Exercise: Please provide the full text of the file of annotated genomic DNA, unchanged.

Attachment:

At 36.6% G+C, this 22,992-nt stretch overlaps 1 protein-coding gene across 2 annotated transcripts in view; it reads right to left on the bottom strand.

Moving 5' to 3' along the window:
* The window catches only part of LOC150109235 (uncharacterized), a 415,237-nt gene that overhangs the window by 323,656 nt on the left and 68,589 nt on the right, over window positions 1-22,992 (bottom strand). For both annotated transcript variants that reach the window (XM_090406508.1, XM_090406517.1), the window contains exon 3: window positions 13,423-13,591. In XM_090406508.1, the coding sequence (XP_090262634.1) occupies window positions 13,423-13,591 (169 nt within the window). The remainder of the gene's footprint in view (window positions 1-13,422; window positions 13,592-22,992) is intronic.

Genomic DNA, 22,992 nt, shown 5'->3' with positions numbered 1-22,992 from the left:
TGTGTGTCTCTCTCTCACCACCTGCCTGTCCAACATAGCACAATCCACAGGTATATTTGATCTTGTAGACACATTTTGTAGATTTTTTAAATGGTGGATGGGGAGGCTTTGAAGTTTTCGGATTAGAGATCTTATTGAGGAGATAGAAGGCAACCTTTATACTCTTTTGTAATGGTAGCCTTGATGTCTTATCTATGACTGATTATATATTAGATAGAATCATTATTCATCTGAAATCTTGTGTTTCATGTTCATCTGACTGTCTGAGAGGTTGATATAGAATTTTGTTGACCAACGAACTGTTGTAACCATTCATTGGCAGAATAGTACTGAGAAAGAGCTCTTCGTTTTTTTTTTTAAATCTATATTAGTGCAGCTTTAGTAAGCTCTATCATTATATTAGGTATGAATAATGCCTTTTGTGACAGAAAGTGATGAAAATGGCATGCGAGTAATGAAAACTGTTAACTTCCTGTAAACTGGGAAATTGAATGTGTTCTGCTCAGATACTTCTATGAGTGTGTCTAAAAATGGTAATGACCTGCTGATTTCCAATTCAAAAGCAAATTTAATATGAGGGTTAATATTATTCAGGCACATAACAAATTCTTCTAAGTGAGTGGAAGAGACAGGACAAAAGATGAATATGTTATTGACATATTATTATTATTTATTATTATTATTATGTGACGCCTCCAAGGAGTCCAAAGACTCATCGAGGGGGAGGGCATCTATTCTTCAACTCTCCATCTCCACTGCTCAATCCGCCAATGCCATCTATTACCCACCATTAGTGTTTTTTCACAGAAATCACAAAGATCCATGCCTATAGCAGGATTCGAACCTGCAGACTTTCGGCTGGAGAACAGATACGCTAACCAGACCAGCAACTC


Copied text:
At 36.6% G+C, this 22,992-nt stretch overlaps 1 protein-coding gene across 2 annotated transcripts in view; it reads right to left on the bottom strand.

Moving 5' to 3' along the window:
* The window catches only part of LOC150109235 (uncharacterized), a 415,237-nt gene that overhangs the window by 323,656 nt on the left and 68,589 nt on the right, over window positions 1-22,992 (bottom strand). For both annotated transcript variants that reach the window (XM_090406508.1, XM_090406517.1), the window contains exon 3: window positions 13,423-13,591. In XM_090406508.1, the coding sequence (XP_090262634.1) occupies window positions 13,423-13,591 (169 nt within the window). The remainder of the gene's footprint in view (window positions 1-13,422; window positions 13,592-22,992) is intronic.

Genomic DNA, 22,992 nt, shown 5'->3' with positions numbered 1-22,992 from the left:
TGTGTGTCTCTCTCTCACCACCTGCCTGTCCAACATAGCACAATCCACAGGTATATTTGATCTTGTAGACACATTTTGTAGATTTTTTAAATGGTGGATGGGGAGGCTTTGAAGTTTTCGGATTAGAGATCTTATTGAGGAGATAGAAGGCAACCTTTATACTCTTTTGTAATGGTAGCCTTGATGTCTTATCTATGACTGATTATATATTAGATAGAATCATTATTCATCTGAAATCTTGTGTTTCATGTTCATCTGACTGTCTGAGAGGTTGATATAGAATTTTGTTGACCAACGAACTGTTGTAACCATTCATTGGCAGAATAGTACTGAGAAAGAGCTCTTCGTTTTTTTTTTTAAATCTATATTAGTGCAGCTTTAGTAAGCTCTATCATTATATTAGGTATGAATAATGCCTTTTGTGACAGAAAGTGATGAAAATGGCATGCGAGTAATGAAAACTGTTAACTTCCTGTAAACTGGGAAATTGAATGTGTTCTGCTCAGATACTTCTATGAGTGTGTCTAAAAATGGTAATGACCTGCTGATTTCCAATTCAAAAGCAAATTTAATATGAGGGTTAATATTATTCAGGCACATAACAAATTCTTCTAAGTGAGTGGAAGAGACAGGACAAAAGATGAATATGTTATTGACATATTATTATTATTTATTATTATTATTATGTGACGCCTCCAAGGAGTCCAAAGACTCATCGAGGGGGAGGGCATCTATTCTTCAACTCTCCATCTCCACTGCTCAATCCGCCAATGCCATCTATTACCCACCATTAGTGTTTTTTCACAGAAATCACAAAGATCCATGCCTATAGCAGGATTCGAACCTGCAGACTTTCGGCTGGAGAACAGATACGCTAACCAGACCAGCAACTC